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Most of the animals cannot laugh

  1. Jun 14, 2009 #1
    Why human beings can laugh while most of the animals cannot laugh..??
    What actually is "laughing phenomenon"??
     
  2. jcsd
  3. Jun 15, 2009 #2
    Re: Laugh..

    Laughing is primarily a social tool, and is only really used by humans, as our social communications are more subtle than most other animals'.
     
    Last edited: Jun 15, 2009
  4. Jun 15, 2009 #3

    tiny-tim

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    how tickled I am?

    http://en.wikipedia.org/wiki/Laughter" [Broken] says various primates…
    Also "heavy" ticklishness is found only in primates …

    I wonder whether laughter evolved from ticklishness?
     
    Last edited by a moderator: May 4, 2017
  5. Jun 15, 2009 #4

    mgb_phys

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    Re: how tickled I am?

    Sounds like interesting field work
    Lemur - yes
    Spider monkeys - yes
    Chimps - no
    Gorillas - oh dear, better get a new grad student
     
  6. Jun 15, 2009 #5

    tiny-tim

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    Re: how tickled I am?

    Sorry :confused: … was that Grad student - yes, or Grad student - no ? :smile:
     
  7. Jun 15, 2009 #6

    turbo

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    Re: Laugh..

    Many of my ferrets liked being tickled. Some would squirm and play-bite and some would "laugh" or do both. Ferrets make a "dook, dook" sound when they are playing with each other or humans or otherwise having a good time and I interpreted that has a "happy" noise that's as close as they get to laughing.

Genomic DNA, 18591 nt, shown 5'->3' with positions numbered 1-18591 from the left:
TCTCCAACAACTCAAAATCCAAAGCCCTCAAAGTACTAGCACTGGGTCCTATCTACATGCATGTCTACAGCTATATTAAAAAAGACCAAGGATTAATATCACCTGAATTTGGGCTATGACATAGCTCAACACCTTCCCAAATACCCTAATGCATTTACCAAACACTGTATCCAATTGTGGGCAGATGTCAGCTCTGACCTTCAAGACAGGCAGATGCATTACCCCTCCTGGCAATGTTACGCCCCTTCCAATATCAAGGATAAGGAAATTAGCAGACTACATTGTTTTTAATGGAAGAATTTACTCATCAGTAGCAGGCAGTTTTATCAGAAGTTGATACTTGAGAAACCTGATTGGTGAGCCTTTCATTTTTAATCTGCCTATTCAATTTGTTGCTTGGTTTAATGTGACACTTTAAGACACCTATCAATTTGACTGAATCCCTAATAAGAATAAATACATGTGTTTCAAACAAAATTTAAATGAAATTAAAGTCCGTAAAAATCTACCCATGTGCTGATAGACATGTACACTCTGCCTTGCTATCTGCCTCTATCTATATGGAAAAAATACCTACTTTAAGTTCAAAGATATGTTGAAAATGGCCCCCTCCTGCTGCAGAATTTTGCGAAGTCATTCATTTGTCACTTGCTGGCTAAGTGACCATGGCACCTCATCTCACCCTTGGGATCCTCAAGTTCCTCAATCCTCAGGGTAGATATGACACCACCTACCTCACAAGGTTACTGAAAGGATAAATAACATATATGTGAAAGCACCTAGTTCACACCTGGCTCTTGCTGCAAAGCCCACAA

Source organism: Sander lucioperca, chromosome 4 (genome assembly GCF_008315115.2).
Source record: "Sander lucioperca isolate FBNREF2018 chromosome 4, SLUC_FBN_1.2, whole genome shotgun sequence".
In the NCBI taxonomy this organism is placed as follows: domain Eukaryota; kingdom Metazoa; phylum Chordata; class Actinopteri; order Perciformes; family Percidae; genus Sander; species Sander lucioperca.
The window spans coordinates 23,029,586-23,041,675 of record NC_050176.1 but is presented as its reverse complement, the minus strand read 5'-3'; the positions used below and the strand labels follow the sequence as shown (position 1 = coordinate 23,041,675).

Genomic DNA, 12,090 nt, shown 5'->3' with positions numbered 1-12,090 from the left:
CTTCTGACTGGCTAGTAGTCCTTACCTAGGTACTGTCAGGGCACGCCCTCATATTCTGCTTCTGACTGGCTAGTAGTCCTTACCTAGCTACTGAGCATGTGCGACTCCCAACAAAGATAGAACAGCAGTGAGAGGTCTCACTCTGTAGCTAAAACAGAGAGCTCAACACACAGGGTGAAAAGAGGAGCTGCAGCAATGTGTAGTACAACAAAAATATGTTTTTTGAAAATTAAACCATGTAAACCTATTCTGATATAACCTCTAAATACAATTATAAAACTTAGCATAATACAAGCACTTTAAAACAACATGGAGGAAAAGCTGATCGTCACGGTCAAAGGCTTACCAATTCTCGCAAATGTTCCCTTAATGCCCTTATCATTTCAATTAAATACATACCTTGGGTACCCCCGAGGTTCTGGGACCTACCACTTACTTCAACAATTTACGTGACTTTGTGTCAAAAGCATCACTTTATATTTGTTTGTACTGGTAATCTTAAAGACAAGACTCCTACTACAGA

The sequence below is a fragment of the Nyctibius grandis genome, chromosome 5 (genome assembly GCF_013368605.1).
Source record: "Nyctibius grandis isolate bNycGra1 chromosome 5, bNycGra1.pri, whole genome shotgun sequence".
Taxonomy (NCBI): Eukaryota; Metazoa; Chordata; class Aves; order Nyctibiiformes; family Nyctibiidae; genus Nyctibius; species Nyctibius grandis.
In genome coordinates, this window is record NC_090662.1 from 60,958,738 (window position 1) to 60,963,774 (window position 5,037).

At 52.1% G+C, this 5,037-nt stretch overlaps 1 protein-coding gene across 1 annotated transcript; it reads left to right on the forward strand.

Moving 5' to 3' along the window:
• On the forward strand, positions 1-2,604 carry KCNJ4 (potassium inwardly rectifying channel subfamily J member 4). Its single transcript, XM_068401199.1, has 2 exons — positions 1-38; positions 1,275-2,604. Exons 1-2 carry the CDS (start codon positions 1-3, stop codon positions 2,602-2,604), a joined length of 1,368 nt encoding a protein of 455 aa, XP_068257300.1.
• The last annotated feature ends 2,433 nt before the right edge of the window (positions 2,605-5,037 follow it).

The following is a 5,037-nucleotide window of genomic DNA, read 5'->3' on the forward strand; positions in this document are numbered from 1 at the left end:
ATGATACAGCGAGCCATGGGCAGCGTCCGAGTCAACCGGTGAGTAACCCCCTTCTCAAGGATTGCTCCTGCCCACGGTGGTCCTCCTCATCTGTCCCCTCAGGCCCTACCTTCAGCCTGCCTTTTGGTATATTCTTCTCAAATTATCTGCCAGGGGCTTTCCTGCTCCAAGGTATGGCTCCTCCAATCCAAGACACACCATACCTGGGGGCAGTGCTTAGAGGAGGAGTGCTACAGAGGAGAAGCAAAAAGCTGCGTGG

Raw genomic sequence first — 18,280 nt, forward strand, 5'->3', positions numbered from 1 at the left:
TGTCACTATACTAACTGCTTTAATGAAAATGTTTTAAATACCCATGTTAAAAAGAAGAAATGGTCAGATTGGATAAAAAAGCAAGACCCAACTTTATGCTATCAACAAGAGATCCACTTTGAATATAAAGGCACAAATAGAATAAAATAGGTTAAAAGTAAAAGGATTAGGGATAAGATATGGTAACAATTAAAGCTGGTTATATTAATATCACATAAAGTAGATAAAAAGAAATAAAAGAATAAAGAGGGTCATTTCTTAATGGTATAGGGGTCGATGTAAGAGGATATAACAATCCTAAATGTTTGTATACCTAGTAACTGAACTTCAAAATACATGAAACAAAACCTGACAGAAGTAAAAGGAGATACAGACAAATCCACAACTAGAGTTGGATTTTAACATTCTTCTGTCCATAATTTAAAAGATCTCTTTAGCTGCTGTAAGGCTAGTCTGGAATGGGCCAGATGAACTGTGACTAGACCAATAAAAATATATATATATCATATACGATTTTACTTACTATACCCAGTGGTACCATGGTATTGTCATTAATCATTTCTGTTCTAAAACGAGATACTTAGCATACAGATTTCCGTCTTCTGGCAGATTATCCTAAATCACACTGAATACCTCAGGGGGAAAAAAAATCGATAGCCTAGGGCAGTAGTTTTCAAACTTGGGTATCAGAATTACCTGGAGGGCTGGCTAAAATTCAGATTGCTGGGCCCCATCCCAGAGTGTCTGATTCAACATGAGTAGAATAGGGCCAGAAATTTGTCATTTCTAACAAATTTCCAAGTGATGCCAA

8. Jun 15, 2009 #7

    mgb_phys

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    Re: how tickled I am?

    I'm picturing a far side cartoon - with a student approaching a large gorilla with a feather.
     
  9. Jun 15, 2009 #8

    Moonbear

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    Re: how tickled I am?

    :rofl:
     
  10. Jun 15, 2009 #9

    Ygggdrasil

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    Re: Laugh..

    There was actually a study published recently where researchers (perhaps grad students) tickled various primates and recorded the sounds they made. When they compared the sounds made by the various primates (including humans), they saw that the similarities matched up well with the evolutionary relationships of the species of primate (i.e. species that were more closely related genetically made similar sounding laughs). The paper can be found below along with a link to a podcast discussing the research. Also, below is a link to a Radio Lab podcast discussing the science of laughter. In it, they talk to researchers who suggests that rat may display laughing behavior.

    Davilla Ross M, Owren MJ, Zimmermann E. Reconstructing the Evolution of Laughter in Great Apes and Humans. Current Biology (2009) http://dx.doi.org/10.1016/j.cub.2009.05.028 [Broken]

    http://www.sciencefriday.com/program/archives/200906054 [Broken]

    http://blogs.wnyc.org/radiolab/2008/02/25/laughter/ [Broken]
     
    Last edited by a moderator: May 4, 2017
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